Last Updated

18 Jun 2019

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Time Traveler for burrow

The first known use of burrow was in the 13th century

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More Definitions for burrow



English Language Learners Definition of burrow

 (Entry 1 of 2)

: a hole or tunnel in the ground that an animal (such as a rabbit or fox) makes to live in or for safety



English Language Learners Definition of burrow (Entry 2 of 2)

: to make a hole or tunnel in the ground by digging
: to move or press under, through, or into something


bur·​row | \ ˈbər-ō How to pronounce burrow (audio) \

Kids Definition of burrow

 (Entry 1 of 2)

: a hole in the ground made by an animal (as a rabbit or fox) for shelter or protection


burrowed; burrowing

Kids Definition of burrow (Entry 2 of 2)

1 : to hide in or as if in a burrow … she burrowed face downward into the pillow …— Lucy Maud Montgomery, Anne of Green Gables
2 : to make a burrow
3 : to proceed by or as if by digging He burrowed through his suitcase.


bur·​row | \ ˈbər-(ˌ)ō, ˈbə-(ˌ)rō How to pronounce burrow (audio) \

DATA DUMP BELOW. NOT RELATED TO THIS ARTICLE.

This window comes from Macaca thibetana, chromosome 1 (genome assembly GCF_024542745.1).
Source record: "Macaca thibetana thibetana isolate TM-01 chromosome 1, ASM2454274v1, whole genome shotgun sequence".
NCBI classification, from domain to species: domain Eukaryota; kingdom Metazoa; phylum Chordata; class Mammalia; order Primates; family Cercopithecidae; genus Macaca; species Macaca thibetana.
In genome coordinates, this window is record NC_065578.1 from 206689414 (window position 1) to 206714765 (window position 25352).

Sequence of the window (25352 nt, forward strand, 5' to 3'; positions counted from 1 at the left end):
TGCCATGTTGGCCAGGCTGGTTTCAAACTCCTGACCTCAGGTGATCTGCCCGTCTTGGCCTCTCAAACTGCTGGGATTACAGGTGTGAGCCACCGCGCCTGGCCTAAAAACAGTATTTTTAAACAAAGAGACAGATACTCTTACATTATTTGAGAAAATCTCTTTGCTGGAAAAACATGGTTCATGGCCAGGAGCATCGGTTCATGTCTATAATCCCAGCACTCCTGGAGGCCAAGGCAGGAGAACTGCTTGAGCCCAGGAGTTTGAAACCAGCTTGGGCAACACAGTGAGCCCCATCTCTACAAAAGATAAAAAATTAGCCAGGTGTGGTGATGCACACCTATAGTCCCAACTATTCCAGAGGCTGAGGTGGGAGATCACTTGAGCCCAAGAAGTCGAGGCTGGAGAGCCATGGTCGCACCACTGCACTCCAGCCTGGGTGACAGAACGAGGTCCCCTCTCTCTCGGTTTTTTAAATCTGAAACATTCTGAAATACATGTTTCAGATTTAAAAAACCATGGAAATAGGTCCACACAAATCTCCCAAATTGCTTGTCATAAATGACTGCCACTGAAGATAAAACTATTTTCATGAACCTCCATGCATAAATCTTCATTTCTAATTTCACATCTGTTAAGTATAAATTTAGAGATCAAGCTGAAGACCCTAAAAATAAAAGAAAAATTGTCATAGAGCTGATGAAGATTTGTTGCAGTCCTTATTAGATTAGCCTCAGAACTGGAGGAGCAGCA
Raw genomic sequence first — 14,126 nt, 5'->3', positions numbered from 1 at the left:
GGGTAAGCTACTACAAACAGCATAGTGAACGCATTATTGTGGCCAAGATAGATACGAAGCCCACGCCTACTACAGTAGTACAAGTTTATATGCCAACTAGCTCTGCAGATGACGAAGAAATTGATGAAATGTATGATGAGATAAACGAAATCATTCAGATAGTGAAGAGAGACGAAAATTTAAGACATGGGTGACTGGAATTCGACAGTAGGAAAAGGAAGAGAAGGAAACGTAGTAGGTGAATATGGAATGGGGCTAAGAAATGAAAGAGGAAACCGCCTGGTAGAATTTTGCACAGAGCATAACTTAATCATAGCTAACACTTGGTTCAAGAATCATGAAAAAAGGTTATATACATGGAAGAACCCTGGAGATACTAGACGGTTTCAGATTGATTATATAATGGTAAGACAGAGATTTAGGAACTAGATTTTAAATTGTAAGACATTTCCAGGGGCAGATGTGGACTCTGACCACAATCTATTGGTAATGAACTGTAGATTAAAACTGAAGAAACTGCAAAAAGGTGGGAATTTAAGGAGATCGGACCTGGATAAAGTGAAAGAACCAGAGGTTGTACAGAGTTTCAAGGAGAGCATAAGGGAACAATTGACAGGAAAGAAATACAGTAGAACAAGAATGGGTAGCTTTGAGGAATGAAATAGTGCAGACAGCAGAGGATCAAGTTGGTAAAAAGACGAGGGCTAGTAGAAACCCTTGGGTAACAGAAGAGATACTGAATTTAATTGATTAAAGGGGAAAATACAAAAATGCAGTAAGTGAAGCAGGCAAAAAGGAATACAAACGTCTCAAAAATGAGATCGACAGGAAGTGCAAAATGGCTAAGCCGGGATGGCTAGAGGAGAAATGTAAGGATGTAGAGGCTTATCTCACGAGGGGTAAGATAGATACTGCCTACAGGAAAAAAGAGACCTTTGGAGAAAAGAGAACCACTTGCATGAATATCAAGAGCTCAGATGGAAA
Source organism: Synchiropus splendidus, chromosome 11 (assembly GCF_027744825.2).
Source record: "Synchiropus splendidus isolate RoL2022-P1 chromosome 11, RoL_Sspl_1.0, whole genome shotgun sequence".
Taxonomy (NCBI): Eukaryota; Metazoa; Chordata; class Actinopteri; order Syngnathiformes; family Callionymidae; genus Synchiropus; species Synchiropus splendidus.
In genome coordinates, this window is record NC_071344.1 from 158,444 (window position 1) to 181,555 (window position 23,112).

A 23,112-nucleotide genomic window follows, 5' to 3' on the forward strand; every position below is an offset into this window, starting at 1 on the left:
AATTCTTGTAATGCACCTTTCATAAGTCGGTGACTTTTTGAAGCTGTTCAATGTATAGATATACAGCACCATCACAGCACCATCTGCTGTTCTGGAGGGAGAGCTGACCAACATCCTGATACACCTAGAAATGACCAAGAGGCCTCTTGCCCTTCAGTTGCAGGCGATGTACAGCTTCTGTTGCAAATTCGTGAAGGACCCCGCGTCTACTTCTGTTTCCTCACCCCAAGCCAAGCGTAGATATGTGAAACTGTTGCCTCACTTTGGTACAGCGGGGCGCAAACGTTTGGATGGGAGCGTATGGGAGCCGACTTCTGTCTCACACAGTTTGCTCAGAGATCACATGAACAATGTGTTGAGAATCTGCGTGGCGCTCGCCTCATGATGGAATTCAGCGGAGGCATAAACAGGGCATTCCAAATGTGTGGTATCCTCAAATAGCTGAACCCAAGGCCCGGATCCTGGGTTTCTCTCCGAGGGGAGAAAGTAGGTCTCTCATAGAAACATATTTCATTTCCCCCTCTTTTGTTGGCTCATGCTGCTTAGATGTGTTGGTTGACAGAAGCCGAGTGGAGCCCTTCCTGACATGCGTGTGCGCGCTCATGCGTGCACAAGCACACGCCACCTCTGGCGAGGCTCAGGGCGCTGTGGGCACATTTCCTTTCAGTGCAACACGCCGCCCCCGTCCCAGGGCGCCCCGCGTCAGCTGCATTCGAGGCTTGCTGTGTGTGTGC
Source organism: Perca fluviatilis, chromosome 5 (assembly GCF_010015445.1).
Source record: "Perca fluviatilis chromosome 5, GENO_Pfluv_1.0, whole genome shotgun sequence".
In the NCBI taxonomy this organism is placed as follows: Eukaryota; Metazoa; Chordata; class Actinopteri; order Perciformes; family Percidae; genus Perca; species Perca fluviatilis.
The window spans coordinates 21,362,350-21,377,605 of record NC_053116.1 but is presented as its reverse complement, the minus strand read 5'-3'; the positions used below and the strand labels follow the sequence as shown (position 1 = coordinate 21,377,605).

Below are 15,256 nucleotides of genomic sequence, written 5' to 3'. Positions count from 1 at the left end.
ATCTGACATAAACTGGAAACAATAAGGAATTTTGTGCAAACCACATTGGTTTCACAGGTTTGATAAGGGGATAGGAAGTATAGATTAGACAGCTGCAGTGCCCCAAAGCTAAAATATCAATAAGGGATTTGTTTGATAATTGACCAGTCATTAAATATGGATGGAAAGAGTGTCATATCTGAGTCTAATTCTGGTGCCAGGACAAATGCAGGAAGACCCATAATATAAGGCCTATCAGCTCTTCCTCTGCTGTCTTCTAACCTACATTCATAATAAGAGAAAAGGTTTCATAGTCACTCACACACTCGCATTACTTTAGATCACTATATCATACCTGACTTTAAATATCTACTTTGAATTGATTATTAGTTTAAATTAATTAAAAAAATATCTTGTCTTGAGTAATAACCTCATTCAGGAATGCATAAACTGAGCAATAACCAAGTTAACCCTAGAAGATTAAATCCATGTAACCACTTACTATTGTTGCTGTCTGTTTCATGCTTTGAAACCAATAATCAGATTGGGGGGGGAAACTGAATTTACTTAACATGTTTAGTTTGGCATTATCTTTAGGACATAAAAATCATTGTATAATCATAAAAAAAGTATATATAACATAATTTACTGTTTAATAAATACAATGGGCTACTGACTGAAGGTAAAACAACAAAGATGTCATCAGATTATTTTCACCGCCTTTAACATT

Medical Definition of burrow

: a passage or gallery formed in or under the skin by the wandering of a parasite (as the mite of scabies or a foreign hookworm)

Other Words from burrow

burrow verb

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More from Merriam-Webster on burrow

Rhyming Dictionary: Words that rhyme with burrow

Thesaurus: All synonyms and antonyms for burrow

Spanish Central: Translation of burrow

Nglish: Translation of burrow for Spanish Speakers

Britannica English: Translation of burrow for Arabic Speakers

Comments on burrow

What made you want to look up burrow? Please tell us where you read or heard it (including the quote, if possible).


having a desire to acquire more things